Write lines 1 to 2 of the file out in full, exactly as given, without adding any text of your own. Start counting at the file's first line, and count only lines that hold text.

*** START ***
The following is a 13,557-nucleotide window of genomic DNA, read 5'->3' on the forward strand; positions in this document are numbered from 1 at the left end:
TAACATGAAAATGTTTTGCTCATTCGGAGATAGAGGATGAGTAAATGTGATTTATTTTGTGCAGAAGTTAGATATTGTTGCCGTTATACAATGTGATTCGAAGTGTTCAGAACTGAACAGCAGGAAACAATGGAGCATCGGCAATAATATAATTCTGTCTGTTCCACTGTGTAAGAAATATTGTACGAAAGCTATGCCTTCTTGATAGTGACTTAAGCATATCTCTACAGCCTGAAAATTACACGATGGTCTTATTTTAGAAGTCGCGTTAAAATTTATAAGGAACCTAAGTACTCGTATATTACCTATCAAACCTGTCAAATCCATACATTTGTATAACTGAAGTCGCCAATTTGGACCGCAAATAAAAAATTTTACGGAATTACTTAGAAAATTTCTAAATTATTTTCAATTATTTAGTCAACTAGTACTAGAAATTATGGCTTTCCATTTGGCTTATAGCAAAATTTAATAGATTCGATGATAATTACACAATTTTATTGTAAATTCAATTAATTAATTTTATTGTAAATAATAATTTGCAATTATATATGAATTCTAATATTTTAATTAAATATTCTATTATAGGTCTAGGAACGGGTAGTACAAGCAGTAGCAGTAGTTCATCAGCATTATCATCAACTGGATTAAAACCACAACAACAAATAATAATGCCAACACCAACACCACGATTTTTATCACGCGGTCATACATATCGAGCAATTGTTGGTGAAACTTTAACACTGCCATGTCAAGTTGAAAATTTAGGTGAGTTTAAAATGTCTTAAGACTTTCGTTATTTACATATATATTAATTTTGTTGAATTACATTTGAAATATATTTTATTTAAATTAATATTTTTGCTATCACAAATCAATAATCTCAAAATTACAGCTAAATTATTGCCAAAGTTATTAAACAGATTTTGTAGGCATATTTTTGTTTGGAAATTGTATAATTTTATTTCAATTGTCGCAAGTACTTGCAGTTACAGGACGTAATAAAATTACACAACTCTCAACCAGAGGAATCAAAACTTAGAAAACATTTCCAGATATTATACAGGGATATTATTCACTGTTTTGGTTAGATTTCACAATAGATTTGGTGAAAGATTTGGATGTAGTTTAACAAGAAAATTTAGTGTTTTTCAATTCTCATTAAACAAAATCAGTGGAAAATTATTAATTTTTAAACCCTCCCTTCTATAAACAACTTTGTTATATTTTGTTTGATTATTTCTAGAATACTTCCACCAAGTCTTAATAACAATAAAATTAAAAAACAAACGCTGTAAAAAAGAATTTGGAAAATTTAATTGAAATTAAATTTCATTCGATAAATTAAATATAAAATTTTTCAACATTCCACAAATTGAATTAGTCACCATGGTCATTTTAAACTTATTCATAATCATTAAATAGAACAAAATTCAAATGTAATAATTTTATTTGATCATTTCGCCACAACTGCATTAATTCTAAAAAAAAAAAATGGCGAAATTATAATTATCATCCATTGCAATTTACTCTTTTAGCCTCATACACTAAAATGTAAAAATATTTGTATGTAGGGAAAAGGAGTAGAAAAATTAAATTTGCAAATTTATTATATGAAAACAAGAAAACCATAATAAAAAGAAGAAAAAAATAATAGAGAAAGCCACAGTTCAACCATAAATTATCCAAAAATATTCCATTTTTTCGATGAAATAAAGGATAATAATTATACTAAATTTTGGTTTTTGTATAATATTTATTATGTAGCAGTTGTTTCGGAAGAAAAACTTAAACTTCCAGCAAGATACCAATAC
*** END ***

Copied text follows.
The following is a 13,557-nucleotide window of genomic DNA, read 5'->3' on the forward strand; positions in this document are numbered from 1 at the left end:
TAACATGAAAATGTTTTGCTCATTCGGAGATAGAGGATGAGTAAATGTGATTTATTTTGTGCAGAAGTTAGATATTGTTGCCGTTATACAATGTGATTCGAAGTGTTCAGAACTGAACAGCAGGAAACAATGGAGCATCGGCAATAATATAATTCTGTCTGTTCCACTGTGTAAGAAATATTGTACGAAAGCTATGCCTTCTTGATAGTGACTTAAGCATATCTCTACAGCCTGAAAATTACACGATGGTCTTATTTTAGAAGTCGCGTTAAAATTTATAAGGAACCTAAGTACTCGTATATTACCTATCAAACCTGTCAAATCCATACATTTGTATAACTGAAGTCGCCAATTTGGACCGCAAATAAAAAATTTTACGGAATTACTTAGAAAATTTCTAAATTATTTTCAATTATTTAGTCAACTAGTACTAGAAATTATGGCTTTCCATTTGGCTTATAGCAAAATTTAATAGATTCGATGATAATTACACAATTTTATTGTAAATTCAATTAATTAATTTTATTGTAAATAATAATTTGCAATTATATATGAATTCTAATATTTTAATTAAATATTCTATTATAGGTCTAGGAACGGGTAGTACAAGCAGTAGCAGTAGTTCATCAGCATTATCATCAACTGGATTAAAACCACAACAACAAATAATAATGCCAACACCAACACCACGATTTTTATCACGCGGTCATACATATCGAGCAATTGTTGGTGAAACTTTAACACTGCCATGTCAAGTTGAAAATTTAGGTGAGTTTAAAATGTCTTAAGACTTTCGTTATTTACATATATATTAATTTTGTTGAATTACATTTGAAATATATTTTATTTAAATTAATATTTTTGCTATCACAAATCAATAATCTCAAAATTACAGCTAAATTATTGCCAAAGTTATTAAACAGATTTTGTAGGCATATTTTTGTTTGGAAATTGTATAATTTTATTTCAATTGTCGCAAGTACTTGCAGTTACAGGACGTAATAAAATTACACAACTCTCAACCAGAGGAATCAAAACTTAGAAAACATTTCCAGATATTATACAGGGATATTATTCACTGTTTTGGTTAGATTTCACAATAGATTTGGTGAAAGATTTGGATGTAGTTTAACAAGAAAATTTAGTGTTTTTCAATTCTCATTAAACAAAATCAGTGGAAAATTATTAATTTTTAAACCCTCCCTTCTATAAACAACTTTGTTATATTTTGTTTGATTATTTCTAGAATACTTCCACCAAGTCTTAATAACAATAAAATTAAAAAACAAACGCTGTAAAAAAGAATTTGGAAAATTTAATTGAAATTAAATTTCATTCGATAAATTAAATATAAAATTTTTCAACATTCCACAAATTGAATTAGTCACCATGGTCATTTTAAACTTATTCATAATCATTAAATAGAACAAAATTCAAATGTAATAATTTTATTTGATCATTTCGCCACAACTGCATTAATTCTAAAAAAAAAAAATGGCGAAATTATAATTATCATCCATTGCAATTTACTCTTTTAGCCTCATACACTAAAATGTAAAAATATTTGTATGTAGGGAAAAGGAGTAGAAAAATTAAATTTGCAAATTTATTATATGAAAACAAGAAAACCATAATAAAAAGAAGAAAAAAATAATAGAGAAAGCCACAGTTCAACCATAAATTATCCAAAAATATTCCATTTTTTCGATGAAATAAAGGATAATAATTATACTAAATTTTGGTTTTTGTATAATATTTATTATGTAGCAGTTGTTTCGGAAGAAAAACTTAAACTTCCAGCAAGATACCAATAC